The Gmail logo reminded me of that.  Designed on the night before the release, the logo is still here…



Looking at this ugly apple, I remembered a joke someone told me recently about the three famous apples in the history of humanity – the one Eve gave to Adam, the one that fell on Isaac Newton, and the one on the logo of the Apple Computers Inc.  Actually, I don’t even remember the joke. I just remember the apples.

Thinking about them, they all must have been quite ugly.  After all, Eve had to promise to Adam that he will get laid if he bytes the fruit.  The other one that fell on the head of a genius must have been ugly by definition.  It also made Isaac think a lot.  If it was a nice looking apple, he would have just eaten it without much thought.  And the last apple sparked the creativity of Steve Jobs.  He must have seen an ugly apple and thought of it as a creative challenge.   A lot of people can take something ugly and make it better.  But how can you take something ugly and make it even uglier?  Steve Jobs took a byte of it. Simple, easy, yet genius as well.

The apple I have in front of me is ugly.  I’m blogging this for historical reasons.  After all there is a small chance that this apple will become the fourth famous apple in the history of the world…

And if that wasn’t enough, I had one more revelation.  If you look at this image in a certain way – with your side vision, and you’ll cover the top part of it – then this apple looks a lot like watermelon.  So there you go.  My ugly apple story ends here.

Money scam via Skype

It’s been a long while since someone tried to scam me online.  But today I got lucky.  Someone knocked at my Skype door and I opened it.  Here is the full transcript of the conversation.  Pardon me for having some fun in the process.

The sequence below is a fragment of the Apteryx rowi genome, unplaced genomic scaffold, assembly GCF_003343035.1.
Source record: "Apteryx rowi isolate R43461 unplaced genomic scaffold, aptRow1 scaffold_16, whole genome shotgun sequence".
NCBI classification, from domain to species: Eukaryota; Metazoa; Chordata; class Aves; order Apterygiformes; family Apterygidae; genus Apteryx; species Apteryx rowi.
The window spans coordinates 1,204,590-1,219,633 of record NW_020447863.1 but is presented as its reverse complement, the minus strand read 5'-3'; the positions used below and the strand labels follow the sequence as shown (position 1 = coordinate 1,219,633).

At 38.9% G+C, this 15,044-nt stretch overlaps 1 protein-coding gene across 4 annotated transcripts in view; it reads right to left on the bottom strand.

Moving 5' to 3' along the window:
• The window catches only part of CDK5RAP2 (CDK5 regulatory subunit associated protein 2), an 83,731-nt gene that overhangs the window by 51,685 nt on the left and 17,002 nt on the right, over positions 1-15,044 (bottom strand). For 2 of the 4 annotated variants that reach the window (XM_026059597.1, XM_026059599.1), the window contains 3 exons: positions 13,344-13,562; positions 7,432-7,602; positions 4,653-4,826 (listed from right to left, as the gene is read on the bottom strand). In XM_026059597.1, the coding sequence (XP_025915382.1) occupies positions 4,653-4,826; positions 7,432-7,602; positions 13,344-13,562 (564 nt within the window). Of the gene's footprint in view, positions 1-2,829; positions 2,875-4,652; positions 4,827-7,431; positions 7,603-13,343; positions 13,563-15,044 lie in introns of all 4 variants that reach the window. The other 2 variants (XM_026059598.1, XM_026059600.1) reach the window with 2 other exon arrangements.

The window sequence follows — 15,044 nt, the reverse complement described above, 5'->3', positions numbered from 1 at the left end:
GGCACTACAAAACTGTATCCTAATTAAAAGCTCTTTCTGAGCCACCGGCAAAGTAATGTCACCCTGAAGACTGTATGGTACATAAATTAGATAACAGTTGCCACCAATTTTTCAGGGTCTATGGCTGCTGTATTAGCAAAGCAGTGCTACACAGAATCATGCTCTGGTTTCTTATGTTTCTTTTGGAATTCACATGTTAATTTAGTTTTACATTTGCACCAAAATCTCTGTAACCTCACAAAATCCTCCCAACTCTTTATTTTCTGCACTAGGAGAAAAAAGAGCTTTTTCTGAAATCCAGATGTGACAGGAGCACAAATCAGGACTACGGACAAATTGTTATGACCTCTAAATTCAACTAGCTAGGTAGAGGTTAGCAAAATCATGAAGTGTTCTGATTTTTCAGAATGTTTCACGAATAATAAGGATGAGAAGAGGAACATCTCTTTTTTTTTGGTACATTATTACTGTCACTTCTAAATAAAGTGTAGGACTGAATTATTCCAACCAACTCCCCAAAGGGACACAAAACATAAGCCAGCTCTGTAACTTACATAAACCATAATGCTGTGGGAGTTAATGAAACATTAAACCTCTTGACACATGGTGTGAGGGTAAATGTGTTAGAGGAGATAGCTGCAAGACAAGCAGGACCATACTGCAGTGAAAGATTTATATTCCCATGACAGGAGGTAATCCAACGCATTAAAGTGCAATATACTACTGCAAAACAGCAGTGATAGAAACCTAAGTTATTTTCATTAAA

[2:26:57 PM EEST] micheal2455: hello
[2:27:06 PM EEST] micheal2455: how are you

Before, when most of my online friends were technical people, a username with numbers in it pretty much guaranteed that you are talking to a spammer or scammer of some sort.  But in recent years a lot of non-technical people got online and all bets are off.  So, I allowed a person in.

[2:27:09 PM EEST] micheal2455: my name is micheal ofori,a regional manager of almal bank limited i discover a domant account what of 5.6MILLION UNITED STATE DOLLARS.Iam looking for a honest person who can help me to move this money out of were i kept it in self keeping custdy.i agree to give you 20% for your mutual help.i do not want my c0-worker to raise eyebrow toward this fund.

That’s a very standard, direct, to the point, proposition.  That’s all you need to see to know with absolute certainty that you are being scammed.  You have two options from now on.  Either end the discussion immediately and block the person from every talking to you again, or try to scam them back, for fun, and see what they have to say.  I’ve chosen the scam path.